Category Archives: People & Culture
A journey that started more than a year ago has finally come to and end.
When I first talked to my friend and tattoo artist Salomon about getting this tattoo he gave me some grim news. The tattoo would essentially need to be done twice. Since the design was incredibly detailed and contained so many colors Salomon would need to complete the entire piece in black and grey and then add the color on top once it was healed.
Thirteen months, six sittings and something like sixteen hours of “fun” we finally have a finished product.
To learn more about my journey and why I decided to get this little work of art read Friends – like tattoos – can last a lifetime.
To view larger sized images click on any one of the photos below.
Salomon calls Lucerne, Switzerland home but thankfully for me he comes to Nicaragua three months per year to surf.
In Lucerne Salomon is booked solid with appointments and works long days. His trips to Nicaragua are his way of getting some rest and relaxation. He surfs as often as he can and only takes enough tattoo appointments to cover his travel expenses.
His specialty is Japanese art but he will take on interesting and challenging pieces like my latest design. So if you are coming to Nicaragua and want a tattoo from a serious artist at a fraction of what he charges in Switzerland contact him HERE.
Angelina is a sweet and precosious little girl. She is two and a half years old and lives next door. She absolutely loves our Miniature Schnauzer Maggie and is always dressed in the cutest of outfits.
Angelina visits often and is fascinated with turning the lights on and off, opening and closing the doors and flushing the toilet. She’s also learned how to open the garbage can by pressing the lever.
She’s never afraid to help herself to a yogurt in the fridge or ask for a banana. I love how she calls Gord muchacho (boy) and me muchacha (girl).
She rarely listens to her mother when called and sometimes cries when it’s time to go home. Her Mom calls her An-GEE sometimes we do too!
One US dollar is currently equal to 24.3 cordobas. One bottle of Joyita costs 16 cordobas.
Joyita is a sugar cane based alcohol. This stuff is not for the board short, flip flop wearing weekend warrior you typically see in San Juan del Sur. Rather, it’s for those who drink like it’s their job, working towards a promotion.
We’ve all seen this famous slogan for beer.
Well…we’re thinking the slogan for Joyita could be:
“Helping people get the rest they need, wherever they may be!”
Happy Friday y’all!
A couple of weeks before Christmas I reached out to friends, family and In Nica Now fans and followers for some help. I asked people to purchase gifts for the Barrio Planta Project Preschool. (To view my original post click here.)
Donations immediately started pouring in.
I was – and still am – blown away.
Thirty people donated a total of $912.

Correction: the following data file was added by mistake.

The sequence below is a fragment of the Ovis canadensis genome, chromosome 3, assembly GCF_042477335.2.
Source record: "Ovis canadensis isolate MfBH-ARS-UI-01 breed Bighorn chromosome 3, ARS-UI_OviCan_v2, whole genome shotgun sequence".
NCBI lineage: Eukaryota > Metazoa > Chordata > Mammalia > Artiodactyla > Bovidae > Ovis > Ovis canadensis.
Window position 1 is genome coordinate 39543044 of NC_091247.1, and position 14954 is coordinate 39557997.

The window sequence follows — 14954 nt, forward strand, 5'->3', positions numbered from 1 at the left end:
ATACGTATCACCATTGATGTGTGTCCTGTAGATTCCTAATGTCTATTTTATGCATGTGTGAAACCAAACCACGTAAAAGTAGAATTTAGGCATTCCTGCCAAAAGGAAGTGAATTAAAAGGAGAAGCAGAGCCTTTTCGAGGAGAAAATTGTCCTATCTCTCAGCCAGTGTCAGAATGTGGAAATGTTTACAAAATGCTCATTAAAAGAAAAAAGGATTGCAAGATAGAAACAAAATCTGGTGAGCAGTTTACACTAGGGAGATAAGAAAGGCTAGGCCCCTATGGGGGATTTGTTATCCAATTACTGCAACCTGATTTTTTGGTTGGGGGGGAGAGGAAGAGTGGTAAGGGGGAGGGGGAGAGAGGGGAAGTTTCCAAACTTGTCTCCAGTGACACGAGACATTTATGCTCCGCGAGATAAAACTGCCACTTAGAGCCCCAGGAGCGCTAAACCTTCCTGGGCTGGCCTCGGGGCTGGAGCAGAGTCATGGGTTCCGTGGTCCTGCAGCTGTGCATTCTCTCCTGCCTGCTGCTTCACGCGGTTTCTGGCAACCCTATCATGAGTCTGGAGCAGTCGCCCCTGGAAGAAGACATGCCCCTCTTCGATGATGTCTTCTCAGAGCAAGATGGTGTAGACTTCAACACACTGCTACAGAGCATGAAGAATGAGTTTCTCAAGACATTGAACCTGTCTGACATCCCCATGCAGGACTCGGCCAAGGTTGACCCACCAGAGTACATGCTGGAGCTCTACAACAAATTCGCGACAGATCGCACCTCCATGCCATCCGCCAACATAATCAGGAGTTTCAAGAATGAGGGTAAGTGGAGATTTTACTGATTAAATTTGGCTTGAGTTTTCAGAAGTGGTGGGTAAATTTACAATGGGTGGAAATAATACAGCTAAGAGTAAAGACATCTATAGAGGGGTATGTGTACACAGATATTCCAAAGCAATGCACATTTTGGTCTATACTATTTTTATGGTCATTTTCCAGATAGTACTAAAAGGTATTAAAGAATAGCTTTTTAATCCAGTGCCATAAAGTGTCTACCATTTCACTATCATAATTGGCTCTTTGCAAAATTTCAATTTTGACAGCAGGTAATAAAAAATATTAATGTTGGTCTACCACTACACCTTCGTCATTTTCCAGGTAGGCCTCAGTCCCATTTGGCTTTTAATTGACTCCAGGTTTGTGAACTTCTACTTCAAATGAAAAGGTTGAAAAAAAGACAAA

Yes, that’s right, $912!
We also received gift donations from an additional nine people.
With the money collected and gifts received we not only have enough coloring books, crayons, toys, games, puzzles and arts & craft supplies to sustain the preschool program for a year, we were also able to allocate $200 for supplies for some of the other programs at BPP.
Preschool classes were not in session when my sister, my Dad and I delivered everything to the school, but fortunately there were a few older students around who snuck out of class to help us unpack everything and share in our excitement.
The children had huge smiles on their faces as we unpacked two large suitcases.
They were wide eyed with excitement as they tried to make a decision on what to play with first. I kept hearing the words “Wow!” and “Mira! Mira!” [“Look! Look!”].
We colored for a bit, tried on a few of the costumes and we even had time for a tea party.
The girls really enjoyed the dolls and boys loved the plastic animals and dinky cars.
Thanks to the generosity of donors from Canada, the United States and Nicaragua Barrio Planta Project Preschool program can now operate like a typical North American preschool.
I look forward to visiting the preschool kids next week once classes resume on the 19th. And I can’t wait to play a game of Snakes & Ladders!
To learn more about Barrio Planta Project and how you can help make a difference in the life of a child in Nicaragua check out the official Barrio Planta Project website by clicking here.
Changing dollars on the street with an independent money exchanger – also known as a “coyote” – is common place in Nicaragua.
Coyotes can be found at markets, on plazas or close to regular banks. They flash large bricks of cash and typically offer rates comparable to what you can get at the bank.
Independent money exchangers are generally honest, but it’s important to know the exchange rate and roughly how much money to expect back in the transaction. To avoid being short changed always count your money.